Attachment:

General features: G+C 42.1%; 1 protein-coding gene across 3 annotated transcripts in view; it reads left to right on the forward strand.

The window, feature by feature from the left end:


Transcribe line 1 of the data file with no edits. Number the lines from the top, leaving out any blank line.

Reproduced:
General features: G+C 42.1%; 1 protein-coding gene across 3 annotated transcripts in view; it reads left to right on the forward strand.